The Liberation of Limiting Yourself

I remember when The White Stripes burst onto the scene from Detroit in the early-2000s. Their sound was unique. Their look was unique. And no one could figure out what the relationship was between Jack and Meg White. Are they brother and sister? Are they married? Maybe they’re cousins?

This was the early days of the Internet and they kept it pretty opaque so no one really knew for a while (it turns out they were married and he took her last name but they broke up before the band blew up).

The albums released by the duo between 2001 and 2005 are arguably some of the best of the decade. The album that put them on the map was 2001’s White Blood Cells.

I don’t consider myself an artistic person but I love hearing artists — from comedians to actors and actresses to musicians — discuss their process because there’s always something to learn from how creative people approach their craft. In their book, Simple Rules: How to Thrive in a Complex World, Kathleen Eisenhardt and Donald Sull laid out how The White Stripes used a simple set of rules to help create their first hit album:

How-to rules can also accelerate creativity. In the span of two years, the White Stripes produced two albums that are widely considered among the best of the 2000s, and the British newspaper the Guardian called the rock duo “the key band of their time.” “The whole point of the White Stripes,” according to founder and frontman Jack White, “is the liberation of limiting yourself.” Their breakout album, 2001’s White Blood Cells, which is featured on many lists of the decade’s best albums, follows five simple rules: (1) no blues; (2) no guitar solos; (3) no slide guitar; (4) no covers; and (5) no bass.

These rules constrained the band to a box — but it was their box, and staying in that box helped enable their rapid-fire creativity.  “I’m disgusted by artists or songwriters who pretend there are no rules,” Jack White said in a New York Times interview. “There’s nothing guiding them in their creativity. We could’ve spent six months making our last album. We could have recorded 600 tracks. Instead, we went and made the whole album, 18 songs, in 10 days.” By restricting their creative process, how-to rules freed the White Stripes to follow a short, clear path to their favorite patch of creativity.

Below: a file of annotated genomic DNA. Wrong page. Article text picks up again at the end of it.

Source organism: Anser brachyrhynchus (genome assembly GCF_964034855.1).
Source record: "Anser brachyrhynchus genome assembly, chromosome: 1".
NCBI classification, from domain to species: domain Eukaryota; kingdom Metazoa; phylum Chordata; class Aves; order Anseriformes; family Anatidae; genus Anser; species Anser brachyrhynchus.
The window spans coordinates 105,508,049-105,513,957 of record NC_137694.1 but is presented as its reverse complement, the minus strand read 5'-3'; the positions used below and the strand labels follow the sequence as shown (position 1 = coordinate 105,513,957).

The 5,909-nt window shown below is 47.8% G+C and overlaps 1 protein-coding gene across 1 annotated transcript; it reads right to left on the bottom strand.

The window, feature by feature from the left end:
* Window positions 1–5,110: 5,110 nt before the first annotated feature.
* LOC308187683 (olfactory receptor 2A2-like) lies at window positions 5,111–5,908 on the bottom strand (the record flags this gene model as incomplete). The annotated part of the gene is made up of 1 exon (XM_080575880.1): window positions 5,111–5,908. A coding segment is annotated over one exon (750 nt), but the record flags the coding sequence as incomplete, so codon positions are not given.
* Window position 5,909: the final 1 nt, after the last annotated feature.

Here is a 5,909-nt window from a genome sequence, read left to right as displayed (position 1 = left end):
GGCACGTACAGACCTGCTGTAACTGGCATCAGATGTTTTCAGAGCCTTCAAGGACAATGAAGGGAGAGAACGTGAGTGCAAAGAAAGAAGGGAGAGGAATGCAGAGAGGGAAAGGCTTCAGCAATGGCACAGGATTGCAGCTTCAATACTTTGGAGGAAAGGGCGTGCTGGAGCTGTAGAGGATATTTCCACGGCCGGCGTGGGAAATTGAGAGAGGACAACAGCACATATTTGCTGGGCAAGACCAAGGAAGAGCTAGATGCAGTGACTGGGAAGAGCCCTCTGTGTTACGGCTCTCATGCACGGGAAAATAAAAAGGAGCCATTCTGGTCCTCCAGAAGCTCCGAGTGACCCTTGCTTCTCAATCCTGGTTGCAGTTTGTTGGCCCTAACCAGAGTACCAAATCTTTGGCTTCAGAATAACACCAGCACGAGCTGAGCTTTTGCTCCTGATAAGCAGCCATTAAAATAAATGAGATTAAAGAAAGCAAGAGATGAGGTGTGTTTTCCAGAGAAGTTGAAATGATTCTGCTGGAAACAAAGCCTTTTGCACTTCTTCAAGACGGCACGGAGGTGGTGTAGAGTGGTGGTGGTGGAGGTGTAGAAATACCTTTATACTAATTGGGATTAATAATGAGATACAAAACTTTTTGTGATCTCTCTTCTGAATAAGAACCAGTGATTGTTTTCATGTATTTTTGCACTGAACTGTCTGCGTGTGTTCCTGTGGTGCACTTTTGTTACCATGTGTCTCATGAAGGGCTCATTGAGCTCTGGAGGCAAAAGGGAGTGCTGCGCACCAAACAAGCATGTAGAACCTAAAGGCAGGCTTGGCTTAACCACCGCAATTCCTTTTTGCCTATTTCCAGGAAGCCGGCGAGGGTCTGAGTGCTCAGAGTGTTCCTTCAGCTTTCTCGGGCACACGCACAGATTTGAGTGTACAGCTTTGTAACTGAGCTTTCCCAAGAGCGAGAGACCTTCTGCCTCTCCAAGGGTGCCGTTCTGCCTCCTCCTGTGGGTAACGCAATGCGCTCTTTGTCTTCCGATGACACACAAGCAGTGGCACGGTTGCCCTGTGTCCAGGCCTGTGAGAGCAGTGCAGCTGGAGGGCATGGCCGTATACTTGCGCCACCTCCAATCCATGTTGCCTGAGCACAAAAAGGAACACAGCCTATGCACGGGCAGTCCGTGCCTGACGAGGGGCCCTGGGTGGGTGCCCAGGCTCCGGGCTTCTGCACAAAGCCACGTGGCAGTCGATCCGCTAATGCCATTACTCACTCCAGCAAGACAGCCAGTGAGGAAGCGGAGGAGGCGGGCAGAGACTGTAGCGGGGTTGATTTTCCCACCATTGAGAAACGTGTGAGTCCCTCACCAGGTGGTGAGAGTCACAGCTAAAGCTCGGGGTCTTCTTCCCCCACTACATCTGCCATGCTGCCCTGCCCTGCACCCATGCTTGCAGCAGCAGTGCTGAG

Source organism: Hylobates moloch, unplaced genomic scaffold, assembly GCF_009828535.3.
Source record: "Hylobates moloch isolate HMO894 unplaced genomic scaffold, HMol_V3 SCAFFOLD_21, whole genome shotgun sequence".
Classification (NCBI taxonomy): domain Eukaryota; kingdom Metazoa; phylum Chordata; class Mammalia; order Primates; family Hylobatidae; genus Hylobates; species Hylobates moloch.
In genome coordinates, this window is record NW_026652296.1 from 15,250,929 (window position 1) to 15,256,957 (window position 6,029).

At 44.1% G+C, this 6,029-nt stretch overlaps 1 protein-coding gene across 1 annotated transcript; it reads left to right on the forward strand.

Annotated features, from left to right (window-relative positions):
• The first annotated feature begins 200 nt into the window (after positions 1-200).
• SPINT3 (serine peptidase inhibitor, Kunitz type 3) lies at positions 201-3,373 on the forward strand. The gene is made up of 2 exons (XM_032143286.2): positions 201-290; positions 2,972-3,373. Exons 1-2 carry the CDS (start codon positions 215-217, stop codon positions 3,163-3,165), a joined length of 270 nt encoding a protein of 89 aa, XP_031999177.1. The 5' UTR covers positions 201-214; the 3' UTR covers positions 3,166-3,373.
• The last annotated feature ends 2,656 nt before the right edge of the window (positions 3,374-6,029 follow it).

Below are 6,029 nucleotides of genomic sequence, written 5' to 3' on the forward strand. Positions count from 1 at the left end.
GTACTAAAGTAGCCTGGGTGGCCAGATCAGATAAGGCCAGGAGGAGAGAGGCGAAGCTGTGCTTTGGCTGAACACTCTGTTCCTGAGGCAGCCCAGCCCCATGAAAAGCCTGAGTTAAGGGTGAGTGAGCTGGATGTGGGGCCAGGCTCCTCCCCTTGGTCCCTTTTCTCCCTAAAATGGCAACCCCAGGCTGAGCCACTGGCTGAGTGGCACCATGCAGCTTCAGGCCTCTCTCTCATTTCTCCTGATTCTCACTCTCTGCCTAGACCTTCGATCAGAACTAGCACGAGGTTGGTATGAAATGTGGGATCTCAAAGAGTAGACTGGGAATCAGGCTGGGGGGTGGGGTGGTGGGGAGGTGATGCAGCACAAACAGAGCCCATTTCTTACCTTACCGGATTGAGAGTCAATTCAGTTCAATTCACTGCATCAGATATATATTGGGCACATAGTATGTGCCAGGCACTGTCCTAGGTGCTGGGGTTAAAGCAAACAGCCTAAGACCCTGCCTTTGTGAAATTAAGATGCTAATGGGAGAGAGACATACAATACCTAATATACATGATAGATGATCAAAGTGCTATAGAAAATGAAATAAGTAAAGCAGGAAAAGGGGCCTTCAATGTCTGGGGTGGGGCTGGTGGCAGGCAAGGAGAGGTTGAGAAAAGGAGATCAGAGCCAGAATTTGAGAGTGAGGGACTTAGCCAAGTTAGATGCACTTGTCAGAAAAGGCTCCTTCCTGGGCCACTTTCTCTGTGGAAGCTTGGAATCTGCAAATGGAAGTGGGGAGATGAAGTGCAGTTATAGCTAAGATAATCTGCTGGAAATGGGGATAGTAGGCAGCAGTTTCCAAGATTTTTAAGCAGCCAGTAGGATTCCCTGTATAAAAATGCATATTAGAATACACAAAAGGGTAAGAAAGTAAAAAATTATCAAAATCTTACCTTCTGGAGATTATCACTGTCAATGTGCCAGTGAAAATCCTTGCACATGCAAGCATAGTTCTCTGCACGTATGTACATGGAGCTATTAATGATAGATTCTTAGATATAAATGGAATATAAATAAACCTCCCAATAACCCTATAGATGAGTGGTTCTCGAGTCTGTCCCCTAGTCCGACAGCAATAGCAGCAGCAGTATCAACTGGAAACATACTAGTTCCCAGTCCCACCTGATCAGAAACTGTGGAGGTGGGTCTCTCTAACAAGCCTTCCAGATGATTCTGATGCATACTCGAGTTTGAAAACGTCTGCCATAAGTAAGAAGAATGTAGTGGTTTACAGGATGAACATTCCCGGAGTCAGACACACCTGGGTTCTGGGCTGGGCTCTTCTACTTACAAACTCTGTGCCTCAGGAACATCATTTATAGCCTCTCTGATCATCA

I love White’s phrase, “the liberation of limiting yourself.” You would think that creative types would need to be unconstrained to allow their talents to shine. White says the opposite. You need constraints to guide your creativity. I’m no musician but I would imagine there are infinite possibilities you could come up with for different combinations of sounds, instruments, and harmonies.

The book also touched on how some of the most famous painters used constraints to hone their craft:

Truly original artists work by imposing constraints on themselves, in terms of the subjects they paint, materials they use, and artists they draw upon for inspiration. Monet, for example, purposefully limited his subjects, repeatedly painting pictures, by the dozens, of subjects like grain stacks and water lilies. This self-imposed constraint allowed him to focus on exploring how light changes, and his exploration helped spark a transition in the art world from representation to impressionism, setting the stage for twentieth-century artists such as Picasso.

The same thing applies to any number of outlets people are forced to deal with these days.

One of my favorite anecdotes I’ve read in recent years is that anyone who has a smartphone has better mobile phone capabilities than the president of the United States did 25 years ago and better access to information than the president did 15 years ago.